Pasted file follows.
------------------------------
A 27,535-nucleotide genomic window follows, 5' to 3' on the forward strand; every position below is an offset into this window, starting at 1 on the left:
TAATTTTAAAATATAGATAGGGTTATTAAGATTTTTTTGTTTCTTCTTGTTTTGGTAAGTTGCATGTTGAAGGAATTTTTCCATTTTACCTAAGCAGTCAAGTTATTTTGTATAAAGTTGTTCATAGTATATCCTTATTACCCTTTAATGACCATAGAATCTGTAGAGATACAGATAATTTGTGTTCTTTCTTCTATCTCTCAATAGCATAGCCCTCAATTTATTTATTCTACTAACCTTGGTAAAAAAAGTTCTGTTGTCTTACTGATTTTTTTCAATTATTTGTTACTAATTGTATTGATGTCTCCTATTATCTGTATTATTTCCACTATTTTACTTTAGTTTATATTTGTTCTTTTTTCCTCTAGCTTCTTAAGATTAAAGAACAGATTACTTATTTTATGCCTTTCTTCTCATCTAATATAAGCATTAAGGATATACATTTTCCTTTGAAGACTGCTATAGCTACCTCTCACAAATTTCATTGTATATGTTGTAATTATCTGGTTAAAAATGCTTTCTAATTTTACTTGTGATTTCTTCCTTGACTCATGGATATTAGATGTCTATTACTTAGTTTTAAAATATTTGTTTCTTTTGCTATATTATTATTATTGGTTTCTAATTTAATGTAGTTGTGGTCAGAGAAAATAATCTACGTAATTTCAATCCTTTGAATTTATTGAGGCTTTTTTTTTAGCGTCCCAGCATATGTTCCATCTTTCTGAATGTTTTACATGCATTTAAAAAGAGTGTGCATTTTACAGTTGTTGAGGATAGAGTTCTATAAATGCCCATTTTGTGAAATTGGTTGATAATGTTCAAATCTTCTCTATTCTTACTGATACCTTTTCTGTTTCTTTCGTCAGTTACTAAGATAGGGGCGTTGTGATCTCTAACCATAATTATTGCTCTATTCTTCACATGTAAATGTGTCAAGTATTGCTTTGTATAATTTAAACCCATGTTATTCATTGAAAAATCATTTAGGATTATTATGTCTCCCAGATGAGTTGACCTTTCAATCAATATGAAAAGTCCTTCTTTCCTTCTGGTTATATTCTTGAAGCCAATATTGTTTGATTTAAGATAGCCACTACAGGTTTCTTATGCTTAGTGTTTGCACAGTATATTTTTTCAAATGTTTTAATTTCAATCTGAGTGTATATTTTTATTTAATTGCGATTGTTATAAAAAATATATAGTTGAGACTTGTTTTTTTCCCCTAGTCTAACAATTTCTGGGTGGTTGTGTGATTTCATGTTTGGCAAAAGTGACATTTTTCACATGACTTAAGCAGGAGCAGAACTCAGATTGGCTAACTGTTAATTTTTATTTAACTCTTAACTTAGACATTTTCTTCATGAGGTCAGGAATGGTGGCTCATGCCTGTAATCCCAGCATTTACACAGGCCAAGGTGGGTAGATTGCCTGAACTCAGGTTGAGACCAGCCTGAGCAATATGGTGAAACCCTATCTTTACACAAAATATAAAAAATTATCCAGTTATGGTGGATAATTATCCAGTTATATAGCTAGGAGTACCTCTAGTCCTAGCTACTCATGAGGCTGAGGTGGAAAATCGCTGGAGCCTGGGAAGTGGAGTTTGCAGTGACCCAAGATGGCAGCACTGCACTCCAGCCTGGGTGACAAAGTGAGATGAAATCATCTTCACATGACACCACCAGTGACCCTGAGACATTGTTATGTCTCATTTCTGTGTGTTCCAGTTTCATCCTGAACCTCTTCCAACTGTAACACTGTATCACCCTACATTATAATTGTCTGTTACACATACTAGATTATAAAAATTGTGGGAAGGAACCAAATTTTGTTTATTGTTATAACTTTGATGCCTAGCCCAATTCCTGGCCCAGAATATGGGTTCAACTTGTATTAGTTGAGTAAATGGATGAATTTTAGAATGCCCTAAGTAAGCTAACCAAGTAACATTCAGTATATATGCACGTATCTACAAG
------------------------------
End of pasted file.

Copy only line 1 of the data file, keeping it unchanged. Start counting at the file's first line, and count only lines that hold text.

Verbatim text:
A 27,535-nucleotide genomic window follows, 5' to 3' on the forward strand; every position below is an offset into this window, starting at 1 on the left: